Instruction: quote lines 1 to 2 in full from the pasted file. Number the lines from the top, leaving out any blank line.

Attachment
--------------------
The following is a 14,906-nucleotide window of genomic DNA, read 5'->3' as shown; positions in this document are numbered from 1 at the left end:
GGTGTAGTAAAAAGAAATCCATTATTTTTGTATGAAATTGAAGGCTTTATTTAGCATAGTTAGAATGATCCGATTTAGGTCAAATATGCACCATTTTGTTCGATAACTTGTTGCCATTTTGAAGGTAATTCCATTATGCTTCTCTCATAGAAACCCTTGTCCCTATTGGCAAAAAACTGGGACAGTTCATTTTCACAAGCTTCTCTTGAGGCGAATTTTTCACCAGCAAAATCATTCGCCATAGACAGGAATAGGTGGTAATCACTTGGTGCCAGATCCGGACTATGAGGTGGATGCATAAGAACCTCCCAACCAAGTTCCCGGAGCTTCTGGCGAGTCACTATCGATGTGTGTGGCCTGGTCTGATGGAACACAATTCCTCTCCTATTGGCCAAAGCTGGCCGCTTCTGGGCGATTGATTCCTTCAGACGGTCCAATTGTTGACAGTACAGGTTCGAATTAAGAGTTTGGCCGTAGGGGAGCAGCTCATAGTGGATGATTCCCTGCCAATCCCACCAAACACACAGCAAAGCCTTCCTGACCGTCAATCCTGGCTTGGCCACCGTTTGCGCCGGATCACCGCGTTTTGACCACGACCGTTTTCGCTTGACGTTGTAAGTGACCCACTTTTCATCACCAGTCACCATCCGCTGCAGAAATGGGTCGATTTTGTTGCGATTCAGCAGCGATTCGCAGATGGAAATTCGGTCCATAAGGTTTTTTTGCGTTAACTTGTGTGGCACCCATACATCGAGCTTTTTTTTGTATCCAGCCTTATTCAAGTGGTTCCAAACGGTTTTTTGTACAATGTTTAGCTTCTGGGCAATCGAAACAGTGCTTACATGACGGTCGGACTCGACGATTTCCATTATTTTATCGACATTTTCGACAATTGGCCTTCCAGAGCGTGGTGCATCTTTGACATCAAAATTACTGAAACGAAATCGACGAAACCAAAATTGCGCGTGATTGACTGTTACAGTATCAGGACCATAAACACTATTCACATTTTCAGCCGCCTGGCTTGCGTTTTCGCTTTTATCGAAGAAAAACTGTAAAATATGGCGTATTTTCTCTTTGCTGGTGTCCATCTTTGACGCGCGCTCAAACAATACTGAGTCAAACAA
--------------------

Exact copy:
The following is a 14,906-nucleotide window of genomic DNA, read 5'->3' as shown; positions in this document are numbered from 1 at the left end:
GGTGTAGTAAAAAGAAATCCATTATTTTTGTATGAAATTGAAGGCTTTATTTAGCATAGTTAGAATGATCCGATTTAGGTCAAATATGCACCATTTTGTTCGATAACTTGTTGCCATTTTGAAGGTAATTCCATTATGCTTCTCTCATAGAAACCCTTGTCCCTATTGGCAAAAAACTGGGACAGTTCATTTTCACAAGCTTCTCTTGAGGCGAATTTTTCACCAGCAAAATCATTCGCCATAGACAGGAATAGGTGGTAATCACTTGGTGCCAGATCCGGACTATGAGGTGGATGCATAAGAACCTCCCAACCAAGTTCCCGGAGCTTCTGGCGAGTCACTATCGATGTGTGTGGCCTGGTCTGATGGAACACAATTCCTCTCCTATTGGCCAAAGCTGGCCGCTTCTGGGCGATTGATTCCTTCAGACGGTCCAATTGTTGACAGTACAGGTTCGAATTAAGAGTTTGGCCGTAGGGGAGCAGCTCATAGTGGATGATTCCCTGCCAATCCCACCAAACACACAGCAAAGCCTTCCTGACCGTCAATCCTGGCTTGGCCACCGTTTGCGCCGGATCACCGCGTTTTGACCACGACCGTTTTCGCTTGACGTTGTAAGTGACCCACTTTTCATCACCAGTCACCATCCGCTGCAGAAATGGGTCGATTTTGTTGCGATTCAGCAGCGATTCGCAGATGGAAATTCGGTCCATAAGGTTTTTTTGCGTTAACTTGTGTGGCACCCATACATCGAGCTTTTTTTTGTATCCAGCCTTATTCAAGTGGTTCCAAACGGTTTTTTGTACAATGTTTAGCTTCTGGGCAATCGAAACAGTGCTTACATGACGGTCGGACTCGACGATTTCCATTATTTTATCGACATTTTCGACAATTGGCCTTCCAGAGCGTGGTGCATCTTTGACATCAAAATTACTGAAACGAAATCGACGAAACCAAAATTGCGCGTGATTGACTGTTACAGTATCAGGACCATAAACACTATTCACATTTTCAGCCGCCTGGCTTGCGTTTTCGCTTTTATCGAAGAAAAACTGTAAAATATGGCGTATTTTCTCTTTGCTGGTGTCCATCTTTGACGCGCGCTCAAACAATACTGAGTCAAACAA